ReplyDeleteI like your strategy you used with this student. The expanded form really makes them look at the value in the place. I see this with teachers I work with all the time, teaching rounding as a an abstract concept by itself without any context. Putting numbers on the board and asking for rounding to specific place values. Like you said we really only round for estimating, so I think it is so important to teach it in contexts that make sense to them. I like the term creating friendly numbers which also ties into many operations mental computation strategies. The number lines are also excellent models for this, that's why I think your strategy using the expanded form will work so well. Makes it easier to see the friendly number. Honestly though how often to we get asked to round to specific place values? Not often. LOL. I think possibly another missing piece that often gets looked over in place value is the key understanding of unitizing. I often see teachers teaching the place names, that the digit value changes based on the place but unitizing as it applies to place value is left mostly to calendar time when students bundle groups of ten as they track school days or something in that vein. Our board has addressed this as being a need in our primary classrooms. We also see a gap in students understanding of zero as a placeholder, which is also a key understanding of place value. I wonder if some students lack of unitizing also affects the area you are speaking of in your blog? Thanks for sharing again! Always look forward to your blog posts!

Thanks Mark. I would agree that unitizing is overlooked. This comes into play in a big way when students are asked to round, say, 289,962 to the nearest thousand. I think your board is smart to invest time there, especially in primary classrooms. Place value scaffolds, like the place value flip book I used with the student in the post, don't get close to this concept. And neither do the arrow cards, although I like them because they help with expanded notation. In don't think I've ever really gotten a secure foothold on how to best teach it. It's a work in progress for sure.

DeleteJoe I have added a link here for resource that Ontario created a few years ago called the Effective Guides to Instruction. This one is the K-3 Number Sense. There many more on all areas and up to grade 6. There is some really good info in here on the number sense big ideas with instructional strategies and what students should know in each grade. It may not line up perfectly with you curriculum but you may find it useful.

Deletehttp://eworkshop.on.ca/edu/resources/guides/Guide_Math_K_3_NSN.pdf

Thanks Mark!

DeleteGreat post Joe!

ReplyDeleteThanks for tackling the rounding beast and sharing these strategies. It seems like were too quick to jump to "rounding" when many students don't have a foundational understanding of place value. Makes total sense why it's an issue.

Looks like this would be a great chapter for your book. That is... if you were to write one.

Thanks Graham. It's another example of piling a concept on top of a shaky foundation. And I wonder if students who can round successfully really understand what they're doing. Maybe they're just better at memorizing and following the "rounding rules."

DeleteThis idea that rounding follows place-value understanding is very interesting, and rings true for me. I have to help university students in science classes who do not know how to round, and it is a very useful insight to relate it to their place-value understanding. It seems the students who have trouble with rounding often also have trouble with scientific notation, which is also a place-value thing.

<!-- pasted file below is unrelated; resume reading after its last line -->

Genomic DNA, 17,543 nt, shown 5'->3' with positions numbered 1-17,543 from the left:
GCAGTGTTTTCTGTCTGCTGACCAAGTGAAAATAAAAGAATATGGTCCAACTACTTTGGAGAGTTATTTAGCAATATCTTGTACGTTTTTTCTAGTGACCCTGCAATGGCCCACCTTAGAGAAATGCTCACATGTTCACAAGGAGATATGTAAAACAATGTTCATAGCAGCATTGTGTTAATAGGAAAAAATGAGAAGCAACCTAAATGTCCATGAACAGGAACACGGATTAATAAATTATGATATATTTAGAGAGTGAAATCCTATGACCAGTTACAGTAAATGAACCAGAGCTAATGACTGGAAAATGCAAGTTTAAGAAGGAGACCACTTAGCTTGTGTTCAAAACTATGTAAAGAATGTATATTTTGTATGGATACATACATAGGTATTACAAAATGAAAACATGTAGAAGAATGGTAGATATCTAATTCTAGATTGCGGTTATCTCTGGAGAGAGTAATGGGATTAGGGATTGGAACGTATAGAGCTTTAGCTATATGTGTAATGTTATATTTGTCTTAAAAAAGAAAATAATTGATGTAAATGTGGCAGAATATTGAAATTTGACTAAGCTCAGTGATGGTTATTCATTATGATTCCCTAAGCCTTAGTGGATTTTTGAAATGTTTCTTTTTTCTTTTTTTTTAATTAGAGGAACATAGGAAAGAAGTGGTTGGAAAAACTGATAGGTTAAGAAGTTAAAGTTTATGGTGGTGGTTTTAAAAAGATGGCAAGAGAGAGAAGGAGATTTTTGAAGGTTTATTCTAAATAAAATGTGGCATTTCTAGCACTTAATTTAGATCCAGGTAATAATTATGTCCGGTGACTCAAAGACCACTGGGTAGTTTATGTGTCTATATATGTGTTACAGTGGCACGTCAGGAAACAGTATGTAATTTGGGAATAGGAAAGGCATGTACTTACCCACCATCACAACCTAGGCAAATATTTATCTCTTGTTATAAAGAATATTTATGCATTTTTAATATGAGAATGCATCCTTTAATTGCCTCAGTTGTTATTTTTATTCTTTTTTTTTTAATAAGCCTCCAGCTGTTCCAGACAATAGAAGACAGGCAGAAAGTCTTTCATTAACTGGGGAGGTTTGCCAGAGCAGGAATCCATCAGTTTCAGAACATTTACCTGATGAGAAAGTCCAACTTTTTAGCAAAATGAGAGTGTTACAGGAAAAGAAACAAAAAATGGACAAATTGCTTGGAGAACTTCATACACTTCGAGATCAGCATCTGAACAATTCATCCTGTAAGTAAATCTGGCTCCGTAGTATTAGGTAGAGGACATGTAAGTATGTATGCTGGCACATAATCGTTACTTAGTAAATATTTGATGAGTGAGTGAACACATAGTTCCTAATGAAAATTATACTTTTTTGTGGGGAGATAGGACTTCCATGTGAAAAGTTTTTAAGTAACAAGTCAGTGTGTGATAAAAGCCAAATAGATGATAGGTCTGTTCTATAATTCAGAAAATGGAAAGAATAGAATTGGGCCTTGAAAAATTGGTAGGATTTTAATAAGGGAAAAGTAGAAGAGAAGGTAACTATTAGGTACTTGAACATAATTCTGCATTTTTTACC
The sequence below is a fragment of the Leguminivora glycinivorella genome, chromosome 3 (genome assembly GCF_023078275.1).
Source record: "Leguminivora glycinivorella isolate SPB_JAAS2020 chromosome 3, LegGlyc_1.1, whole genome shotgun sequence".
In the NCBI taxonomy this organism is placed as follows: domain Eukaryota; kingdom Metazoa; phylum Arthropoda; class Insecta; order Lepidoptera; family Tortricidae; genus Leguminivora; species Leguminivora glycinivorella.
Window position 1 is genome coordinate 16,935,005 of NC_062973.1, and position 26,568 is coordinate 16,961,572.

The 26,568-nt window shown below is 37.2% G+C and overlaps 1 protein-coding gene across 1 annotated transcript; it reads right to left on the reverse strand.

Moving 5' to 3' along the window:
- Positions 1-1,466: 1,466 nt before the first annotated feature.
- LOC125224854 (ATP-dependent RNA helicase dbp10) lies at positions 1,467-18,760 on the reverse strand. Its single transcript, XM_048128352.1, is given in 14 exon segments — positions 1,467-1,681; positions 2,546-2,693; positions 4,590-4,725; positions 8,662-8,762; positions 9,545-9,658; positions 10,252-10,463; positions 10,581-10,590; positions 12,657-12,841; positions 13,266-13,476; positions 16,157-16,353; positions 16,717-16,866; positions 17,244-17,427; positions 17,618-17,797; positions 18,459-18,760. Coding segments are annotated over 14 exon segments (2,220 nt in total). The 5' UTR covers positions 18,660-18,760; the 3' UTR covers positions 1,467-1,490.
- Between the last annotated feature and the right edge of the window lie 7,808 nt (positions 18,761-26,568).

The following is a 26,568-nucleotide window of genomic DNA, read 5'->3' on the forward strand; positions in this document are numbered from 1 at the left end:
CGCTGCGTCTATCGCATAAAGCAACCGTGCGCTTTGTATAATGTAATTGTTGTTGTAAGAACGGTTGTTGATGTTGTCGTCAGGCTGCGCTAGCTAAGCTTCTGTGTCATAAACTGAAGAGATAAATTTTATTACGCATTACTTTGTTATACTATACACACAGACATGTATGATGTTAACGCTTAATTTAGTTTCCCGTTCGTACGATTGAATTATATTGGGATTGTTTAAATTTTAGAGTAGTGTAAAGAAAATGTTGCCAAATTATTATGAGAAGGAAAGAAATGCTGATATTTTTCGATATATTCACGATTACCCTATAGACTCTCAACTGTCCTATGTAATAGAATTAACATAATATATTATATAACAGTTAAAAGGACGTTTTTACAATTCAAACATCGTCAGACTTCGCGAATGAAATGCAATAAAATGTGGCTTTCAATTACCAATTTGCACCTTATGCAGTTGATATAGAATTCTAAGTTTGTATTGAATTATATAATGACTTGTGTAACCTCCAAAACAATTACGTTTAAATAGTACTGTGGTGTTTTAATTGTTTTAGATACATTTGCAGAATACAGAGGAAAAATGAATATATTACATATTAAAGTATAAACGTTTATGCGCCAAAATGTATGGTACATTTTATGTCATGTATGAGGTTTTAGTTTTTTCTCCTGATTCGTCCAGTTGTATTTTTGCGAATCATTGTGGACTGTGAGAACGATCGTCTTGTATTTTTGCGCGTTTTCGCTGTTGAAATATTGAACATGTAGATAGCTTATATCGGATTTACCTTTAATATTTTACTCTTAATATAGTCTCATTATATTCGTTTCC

ReplyDeleteThanks for your observations. It's fascinating to hear how the concepts we deal with in elementary school play out for students further on in their mathematical educations. I'd be curious to know the kind of role rounding plays in university science classes. What kinds of rounding would they do? To what place value?

DeleteI’ve been working with fifth graders recently on estimating answers to multi-digit multiplication problems, and the issue of rounding has been on my mind. I remembered that I wrote a response to a teacher’s query about rounding and included it in About Teaching Mathematics. It addresses rounding and estimating together. (I've tweeted it -- can't figure out how to paste here.)

ReplyDeleteFirst and foremost, I think both estimating and rounding have a purpose, and I work to keep the reason for doing either evident. About the standard: 4.NBT.A3, you’re right about an enormous amount being crammed into that seemingly simple statement. Many of the standards fall into this category―seeming simple but really embodying an incredible about of math. I think that many CC standards are packed this way, but I keep in mind that the standards aren’t and do not claim to be a curriculum, so deciding how to teach what’s needed for students to be successful with any standard is still up to curriculum developers, teachers, etc.

There is so much wrong, in my view, with your curriculum materials and the sadly funny collection of best-intention charts and rhymes you included to point out the gimmicks and tricks teachers rely on. But teachers are trying their best to help students be able to answer the questions posed in the text you’re using.

Thanks Marilyn. I agree that teachers are doing their best to help students answer the kinds of questions that 4.NBT.A.3 generate. There's like a rounding cottage industry going on! To me it's indicative of something. Maybe something wrong with the standard itself? I think what's bothering me is its dissociation from any context. Estimating has an important purpose, and rounding helps us estimate. So rounding exists in service to estimating. Does rounding have a purpose on its own? Can lead a purposeful existence without estimation?

DeleteWe see this consistently with our expectations from our Ontario Curriculum, there is a lot more math going on underneath the expectations and many teachers are lacking content knowledge for unpacking and it affects their ability to set up learning opportunities for the kids. We are doing a PLC at one of my schools with that right now. Having the teachers look at the expectation and then find what are the key understandings that make up that expectation. A good example is one of our grade 3 fraction expectations. "Divide whole objects and sets of objects into equal parts, and identify the parts using fractional names without using numbers in standard fractional notation."

DeleteOne example of key understanding that is required for students to truly understand this expectation is that the parts have to be equal area but not necessarily the same shape, they also don't have to be adjacent.

When we did our PLC not one of our teachers knew that about fractions. So unpacking these expectations is critical in my opinion. Obviously from Marilyn's comment and yours Joe that many of the Common Core Standards are similar. Love these conversations!

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ReplyDelete